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Senior Driver Tests in Canada

By Kimberly FowlerAugust 24, 2018
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The ability to drive and maintain a valid licence is a life-defining skill and source of independence for people. That is why, when the time comes for a senior to relinquish their driver’s licence – or worse, have their licence rescinded against their wishes – it can be very upsetting, resulting in mental and physical health consequences.

Having clear guidelines and objective testing to determine when it is no longer safe for someone to drive is very important to make this transition as smooth as possible. Read more about these guidelines and senior driver tests in Canada.

Senior Drivers in Canada

According to a recent article published by CTV News, State Farm Canada conducted a survey asking 507 senior drivers what would make them consider giving up their drivers licence. The results may surprise you:

The survey also asked 1,017 family members how their parent or senior loved one reacted when they approached them about giving up their driver’s licence: The majority (79%) reported that they “faced some form of pushback from their family member.”

Senior Driver Tests in Canada

The topic of driving is an especially sensitive one. CTV News states that “it can be hurtful to hear a loved one suggest that your cognitive function is beginning to dwindle.”

Fortunately, in Canada, there are specific examinations that a doctor or licensing authority can perform to help seniors determine when it’s time to give up their license:


Candrive is a Canadian-made driving assessment tool intended to “keep safe, older drivers driving.” While this tool is still in the development stages, the goal is to make it easily accessible for doctors across Canada to reliably evaluate their patients’ abilities to drive safely.

This tool will also include a “self-assessment” feature, which will allow individuals to assess their own risk online, while in the comfort of their own home.

The Candrive test will be administered by physicians, though it faced early speculation, with critics citing “response bias” as an area for concern. CTV News referred to a response bias as “a lack of complete honesty with your doctor, possibly out of fear of losing your licence,” which could affect the results of the physician-led test.


Another driving assessment tool, DriveABLE has developed a two-step driving assessment tool, consisting of a computerized test called the “DriveABLE Cognitive Assessment Tool,” or DCAT, and an on-road evaluation (to be performed if a person “passes” the DCAT).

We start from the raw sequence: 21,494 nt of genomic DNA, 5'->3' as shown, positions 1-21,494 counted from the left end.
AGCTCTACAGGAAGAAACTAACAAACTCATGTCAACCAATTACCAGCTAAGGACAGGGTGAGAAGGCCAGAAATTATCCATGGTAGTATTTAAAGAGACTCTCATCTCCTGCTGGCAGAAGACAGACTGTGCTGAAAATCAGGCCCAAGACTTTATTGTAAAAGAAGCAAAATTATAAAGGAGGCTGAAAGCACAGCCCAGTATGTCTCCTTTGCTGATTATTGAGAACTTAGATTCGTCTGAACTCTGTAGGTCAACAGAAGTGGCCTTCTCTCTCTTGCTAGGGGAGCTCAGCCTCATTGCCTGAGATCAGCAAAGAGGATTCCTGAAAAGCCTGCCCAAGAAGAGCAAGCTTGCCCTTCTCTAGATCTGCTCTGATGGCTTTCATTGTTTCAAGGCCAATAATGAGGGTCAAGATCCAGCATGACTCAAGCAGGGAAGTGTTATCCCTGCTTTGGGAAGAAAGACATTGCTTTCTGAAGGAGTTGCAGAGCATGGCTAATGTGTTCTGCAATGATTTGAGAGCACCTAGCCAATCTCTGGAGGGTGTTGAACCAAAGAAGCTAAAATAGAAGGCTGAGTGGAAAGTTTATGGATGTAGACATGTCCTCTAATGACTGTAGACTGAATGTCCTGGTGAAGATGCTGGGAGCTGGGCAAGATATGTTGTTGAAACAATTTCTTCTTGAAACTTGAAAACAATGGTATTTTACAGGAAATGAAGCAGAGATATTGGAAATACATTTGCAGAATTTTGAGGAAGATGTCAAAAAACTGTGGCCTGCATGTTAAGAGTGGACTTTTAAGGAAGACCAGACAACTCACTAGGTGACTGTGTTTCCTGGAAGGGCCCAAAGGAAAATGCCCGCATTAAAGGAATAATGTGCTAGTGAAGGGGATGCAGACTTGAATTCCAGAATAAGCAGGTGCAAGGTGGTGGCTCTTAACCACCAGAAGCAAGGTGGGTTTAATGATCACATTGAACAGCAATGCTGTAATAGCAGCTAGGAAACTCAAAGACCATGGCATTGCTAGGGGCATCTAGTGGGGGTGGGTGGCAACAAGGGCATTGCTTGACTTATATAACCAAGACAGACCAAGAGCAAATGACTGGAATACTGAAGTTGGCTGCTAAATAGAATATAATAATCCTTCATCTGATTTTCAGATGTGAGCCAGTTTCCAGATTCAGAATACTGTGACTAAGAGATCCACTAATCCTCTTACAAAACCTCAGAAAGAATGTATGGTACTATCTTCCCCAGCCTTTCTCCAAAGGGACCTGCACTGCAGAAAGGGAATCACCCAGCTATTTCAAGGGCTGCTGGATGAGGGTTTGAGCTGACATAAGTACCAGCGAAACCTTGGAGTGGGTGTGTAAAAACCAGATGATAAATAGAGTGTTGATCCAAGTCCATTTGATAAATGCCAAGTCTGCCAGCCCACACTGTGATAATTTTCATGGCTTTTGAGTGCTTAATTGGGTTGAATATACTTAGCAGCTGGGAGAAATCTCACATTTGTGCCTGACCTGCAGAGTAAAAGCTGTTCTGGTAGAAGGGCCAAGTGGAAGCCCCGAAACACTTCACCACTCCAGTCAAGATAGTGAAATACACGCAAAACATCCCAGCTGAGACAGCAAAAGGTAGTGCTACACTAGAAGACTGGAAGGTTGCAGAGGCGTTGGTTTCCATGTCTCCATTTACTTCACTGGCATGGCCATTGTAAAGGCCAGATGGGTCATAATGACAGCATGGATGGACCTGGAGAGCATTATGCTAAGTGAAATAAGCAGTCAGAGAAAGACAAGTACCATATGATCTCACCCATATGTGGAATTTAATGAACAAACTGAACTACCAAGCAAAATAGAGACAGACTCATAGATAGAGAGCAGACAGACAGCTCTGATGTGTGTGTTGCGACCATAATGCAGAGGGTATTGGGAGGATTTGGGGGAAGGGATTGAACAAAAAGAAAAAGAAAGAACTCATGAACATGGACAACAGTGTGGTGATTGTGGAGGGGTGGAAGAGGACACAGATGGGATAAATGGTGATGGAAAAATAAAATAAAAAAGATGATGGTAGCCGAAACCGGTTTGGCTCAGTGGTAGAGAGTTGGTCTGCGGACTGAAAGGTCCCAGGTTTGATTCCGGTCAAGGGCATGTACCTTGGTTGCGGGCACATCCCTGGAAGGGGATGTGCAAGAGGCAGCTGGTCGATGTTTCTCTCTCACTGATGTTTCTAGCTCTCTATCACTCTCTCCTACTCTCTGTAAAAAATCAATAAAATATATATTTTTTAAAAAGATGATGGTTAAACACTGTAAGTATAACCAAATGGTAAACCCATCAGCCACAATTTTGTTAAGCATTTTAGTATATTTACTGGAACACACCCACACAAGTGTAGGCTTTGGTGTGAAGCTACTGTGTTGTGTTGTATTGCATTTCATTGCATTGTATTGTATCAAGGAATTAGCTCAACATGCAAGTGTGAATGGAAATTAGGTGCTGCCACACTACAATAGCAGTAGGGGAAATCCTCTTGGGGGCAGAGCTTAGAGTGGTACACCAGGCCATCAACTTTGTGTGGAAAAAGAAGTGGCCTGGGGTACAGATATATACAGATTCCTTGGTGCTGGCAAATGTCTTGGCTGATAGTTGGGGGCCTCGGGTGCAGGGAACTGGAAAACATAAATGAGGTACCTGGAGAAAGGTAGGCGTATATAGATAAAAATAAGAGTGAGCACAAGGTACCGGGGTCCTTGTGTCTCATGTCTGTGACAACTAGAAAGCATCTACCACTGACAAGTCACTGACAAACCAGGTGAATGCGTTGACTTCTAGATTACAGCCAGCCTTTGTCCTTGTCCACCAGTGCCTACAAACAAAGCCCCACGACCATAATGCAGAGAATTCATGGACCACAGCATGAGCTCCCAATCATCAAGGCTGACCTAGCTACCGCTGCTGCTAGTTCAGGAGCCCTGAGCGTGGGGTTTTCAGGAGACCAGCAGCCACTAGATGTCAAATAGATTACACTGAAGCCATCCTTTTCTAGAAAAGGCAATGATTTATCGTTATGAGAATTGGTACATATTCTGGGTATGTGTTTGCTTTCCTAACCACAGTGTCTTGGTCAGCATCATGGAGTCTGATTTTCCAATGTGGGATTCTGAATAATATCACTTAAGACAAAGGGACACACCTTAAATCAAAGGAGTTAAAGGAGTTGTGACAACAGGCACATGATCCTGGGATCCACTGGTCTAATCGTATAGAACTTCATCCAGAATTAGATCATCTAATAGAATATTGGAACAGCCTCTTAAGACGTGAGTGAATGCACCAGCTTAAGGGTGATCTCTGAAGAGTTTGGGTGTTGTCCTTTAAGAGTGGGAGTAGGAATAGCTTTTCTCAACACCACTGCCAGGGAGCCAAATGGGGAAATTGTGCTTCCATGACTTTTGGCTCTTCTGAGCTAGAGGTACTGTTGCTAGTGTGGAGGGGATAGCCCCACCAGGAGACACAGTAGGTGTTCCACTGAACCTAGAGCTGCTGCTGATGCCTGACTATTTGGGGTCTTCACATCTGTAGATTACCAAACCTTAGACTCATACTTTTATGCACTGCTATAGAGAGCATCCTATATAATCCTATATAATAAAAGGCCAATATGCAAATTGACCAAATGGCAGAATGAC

DriveABLE was created in Canada by a team of Alberta researchers with the purpose of establishing an easy to interpret test that licensing authorities and physicians could use to assess the road safety of people who were still driving and had “a cognitively impairing medical condition.”

The DCAT itself is a 45-minute touch screen test, conducted by a trained facilitator. CTV News states that the test evaluates “22 weighted markers such as reaction time, motor control, executive function and field of vision,” and is awarded a score between 1 and 99 – “the lower the score, the lower the driver’s risk on the road.”

The DCAT has received criticism, however, especially from seniors’ advocacy groups who have said that a touch screen test does not adequately assess a person’s ability to drive – especially when people are not given the opportunity to take a road test and prove their capability if they “fail” the DCAT. The province of British Columbia is also critical of the tests’ accuracy, with data showing that “the overwhelming majority” of drivers who were referred to take the test, scored poorly.

In fact, out of 644 people, only 3% were considered fit to drive. For this reason, the government of British Columbia replaced the DCAT with the enhanced road assessment or ERA which “extends the amount of time seniors are given during re-examination periods and allows drivers to use their own vehicles for the on-road test.”

However, the creators of DriveABLE are adamant that the DCAT is not a “pass-fail system” and should be used by licensing authorities and physicians as a “red flag” rather than a definite test to determine if someone is fit to drive.

Licensing requirements currently vary by province, so it’s important to connect with your local ministry of transportation to ensure you’re up-to-date on any requirements that would impact yourself, a parent or a senior loved one.

Talk to your doctor if you’re concerned about whether it’s safe for you or a loved one to continue to drive.

What do you think about the senior driver tests, Candrive and DriveABLE? We’d like to hear your thoughts in the comments below.

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Kimberly Fowler